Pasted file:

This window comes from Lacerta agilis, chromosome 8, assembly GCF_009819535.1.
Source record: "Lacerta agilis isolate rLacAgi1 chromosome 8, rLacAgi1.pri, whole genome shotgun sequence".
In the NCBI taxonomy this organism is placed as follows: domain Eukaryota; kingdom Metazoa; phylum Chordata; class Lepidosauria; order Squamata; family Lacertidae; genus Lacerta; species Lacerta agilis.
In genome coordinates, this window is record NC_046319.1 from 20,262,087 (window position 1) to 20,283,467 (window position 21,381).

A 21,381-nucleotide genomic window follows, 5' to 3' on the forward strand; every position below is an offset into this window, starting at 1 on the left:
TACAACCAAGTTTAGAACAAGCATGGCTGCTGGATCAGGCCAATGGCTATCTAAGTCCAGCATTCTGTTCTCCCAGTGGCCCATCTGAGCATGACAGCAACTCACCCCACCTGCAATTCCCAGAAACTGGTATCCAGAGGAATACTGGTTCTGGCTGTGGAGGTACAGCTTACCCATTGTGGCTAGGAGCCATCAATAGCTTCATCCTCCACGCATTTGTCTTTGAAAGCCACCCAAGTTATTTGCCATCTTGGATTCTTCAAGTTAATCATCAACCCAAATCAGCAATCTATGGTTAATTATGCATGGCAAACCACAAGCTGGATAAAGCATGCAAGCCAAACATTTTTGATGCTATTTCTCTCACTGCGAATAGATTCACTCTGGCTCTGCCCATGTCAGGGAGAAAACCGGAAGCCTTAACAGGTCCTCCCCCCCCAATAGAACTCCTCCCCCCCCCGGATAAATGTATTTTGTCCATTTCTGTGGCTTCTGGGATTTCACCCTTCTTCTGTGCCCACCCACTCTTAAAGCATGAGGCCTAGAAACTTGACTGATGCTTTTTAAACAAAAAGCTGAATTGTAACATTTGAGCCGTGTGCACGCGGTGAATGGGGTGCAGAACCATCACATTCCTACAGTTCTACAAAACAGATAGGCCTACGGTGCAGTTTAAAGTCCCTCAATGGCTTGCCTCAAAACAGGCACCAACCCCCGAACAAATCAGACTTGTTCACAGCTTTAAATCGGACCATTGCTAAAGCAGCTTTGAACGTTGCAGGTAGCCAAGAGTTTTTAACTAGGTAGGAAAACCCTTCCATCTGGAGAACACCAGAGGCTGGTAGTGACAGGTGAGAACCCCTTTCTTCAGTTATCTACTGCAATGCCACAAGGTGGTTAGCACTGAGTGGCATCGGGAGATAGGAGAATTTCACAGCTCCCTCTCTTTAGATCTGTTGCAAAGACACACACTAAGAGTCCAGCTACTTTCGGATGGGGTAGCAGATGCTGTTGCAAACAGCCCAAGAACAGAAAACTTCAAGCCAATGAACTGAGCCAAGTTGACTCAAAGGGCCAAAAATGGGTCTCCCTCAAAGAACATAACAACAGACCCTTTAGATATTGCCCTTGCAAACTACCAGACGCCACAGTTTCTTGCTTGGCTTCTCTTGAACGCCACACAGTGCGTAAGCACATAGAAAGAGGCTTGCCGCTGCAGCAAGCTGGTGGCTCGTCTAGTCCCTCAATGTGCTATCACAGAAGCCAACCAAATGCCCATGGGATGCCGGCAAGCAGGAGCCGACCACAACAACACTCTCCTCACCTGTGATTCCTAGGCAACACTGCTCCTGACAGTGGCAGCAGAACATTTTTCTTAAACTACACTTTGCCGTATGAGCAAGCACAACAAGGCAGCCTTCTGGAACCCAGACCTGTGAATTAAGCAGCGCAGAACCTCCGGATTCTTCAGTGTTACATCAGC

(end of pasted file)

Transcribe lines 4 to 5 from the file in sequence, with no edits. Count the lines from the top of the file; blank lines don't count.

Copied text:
In genome coordinates, this window is record NC_046319.1 from 20,262,087 (window position 1) to 20,283,467 (window position 21,381).

A 21,381-nucleotide genomic window follows, 5' to 3' on the forward strand; every position below is an offset into this window, starting at 1 on the left: